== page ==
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Revolutions and the Making of the Modern World

From Peter the Great to Karl Marx

James Cracraft

Edited By William Benton Whisenhunt

Professor James Cracraft is an established specialist on early modern Russian history, particularly the era of Peter the Great (1682-1725), tsar and first Russian emperor. This volume gathers some of the many key articles and reviews published by him over the last forty years and more in a wide variety of scholarly venues, some of which are not readily accessible. They constitute in sum important contributions not only to Russian history broadly understood, but also to the study of history itself. The collection will include a preface by the editor and an introduction by the author, where he will sum up his decades of historical work and point to new avenues of needed research, all the while emphasizing that "history" properly understood does not exist somewhere on its own but is the creation, however imperfect, of professional historians (as "chemistry", say, is properly understood as the work, however imperfect, of professional chemists).

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3 Opposition to Peter the Great

Extract

The subject of opposition in Russia to Peter I “the Great” (born 1672, reigned 1682–1725) has not been ignored by historians. References to it abound in the extensive literature on the Petrine period while monographic studies have been devoted to major oppositional figures, “affairs,” events, and movements, and to the governmental organs created to adjudicate cases of opposition.1 Yet with one or two partial and quite limited exceptions,2 no single study has focused on the whole phenomenon of opposition to Peter’s government and policies and to Peter himself, although links between various of its occurrences have been posited. This neglect, if it may be so termed, is understandable. Indeed, it is a thesis of this essay that opposition to Peter I in Russia was both constant and pervasive, and that it therefore cannot be adequately described and assessed without detailed reference to the main developments of the time. The history of opposition to Peter is in effect the history of his reign; or so, with qualifications, it will be argued here.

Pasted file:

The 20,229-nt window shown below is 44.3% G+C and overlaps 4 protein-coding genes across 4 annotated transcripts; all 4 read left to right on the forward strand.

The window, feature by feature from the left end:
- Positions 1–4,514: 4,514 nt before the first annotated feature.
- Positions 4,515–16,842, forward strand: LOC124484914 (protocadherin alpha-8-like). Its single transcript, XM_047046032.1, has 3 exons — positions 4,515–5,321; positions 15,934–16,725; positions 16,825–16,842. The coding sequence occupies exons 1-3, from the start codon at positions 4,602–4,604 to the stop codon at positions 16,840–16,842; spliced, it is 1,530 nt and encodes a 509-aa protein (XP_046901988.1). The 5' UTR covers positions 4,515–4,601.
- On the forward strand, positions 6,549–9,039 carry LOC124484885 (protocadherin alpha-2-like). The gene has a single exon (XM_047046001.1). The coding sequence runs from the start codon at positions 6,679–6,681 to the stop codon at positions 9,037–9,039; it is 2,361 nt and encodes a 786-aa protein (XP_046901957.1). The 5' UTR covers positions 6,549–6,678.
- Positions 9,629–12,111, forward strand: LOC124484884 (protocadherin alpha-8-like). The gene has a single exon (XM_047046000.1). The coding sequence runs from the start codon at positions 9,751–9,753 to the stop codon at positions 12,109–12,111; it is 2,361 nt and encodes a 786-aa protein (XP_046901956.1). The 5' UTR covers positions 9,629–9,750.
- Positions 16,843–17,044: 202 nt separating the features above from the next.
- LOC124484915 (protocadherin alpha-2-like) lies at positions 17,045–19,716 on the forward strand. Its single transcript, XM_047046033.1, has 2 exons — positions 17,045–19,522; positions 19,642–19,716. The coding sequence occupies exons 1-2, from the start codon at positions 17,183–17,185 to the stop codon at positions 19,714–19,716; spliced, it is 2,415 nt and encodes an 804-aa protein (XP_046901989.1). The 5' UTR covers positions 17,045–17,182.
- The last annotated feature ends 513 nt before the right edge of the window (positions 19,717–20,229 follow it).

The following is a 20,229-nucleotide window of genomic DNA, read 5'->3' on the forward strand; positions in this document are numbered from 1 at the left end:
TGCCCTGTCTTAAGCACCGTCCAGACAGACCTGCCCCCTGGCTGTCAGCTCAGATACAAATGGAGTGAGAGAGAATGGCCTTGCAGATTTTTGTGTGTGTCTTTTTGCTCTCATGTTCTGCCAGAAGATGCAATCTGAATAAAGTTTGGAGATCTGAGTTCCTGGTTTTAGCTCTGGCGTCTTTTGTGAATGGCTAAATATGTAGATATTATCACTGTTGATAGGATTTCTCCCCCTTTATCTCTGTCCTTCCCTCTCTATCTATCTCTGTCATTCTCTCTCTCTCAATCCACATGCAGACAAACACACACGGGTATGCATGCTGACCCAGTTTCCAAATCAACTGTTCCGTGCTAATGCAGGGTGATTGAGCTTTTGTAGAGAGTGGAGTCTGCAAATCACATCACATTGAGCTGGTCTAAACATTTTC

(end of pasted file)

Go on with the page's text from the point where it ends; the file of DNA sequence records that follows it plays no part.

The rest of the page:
Of course, the problem is in the first instance one of definition. Which of all the known instances of unrest, dissatisfaction, violence to persons or property, or hostility to the authorities, whether active or passive, whether by deed or by oral expression, are to be considered manifestations of opposition to Peter’s government and policies or to Peter personally? Which, in other words, can be seen as having immediate political significance? One approach to answering this...

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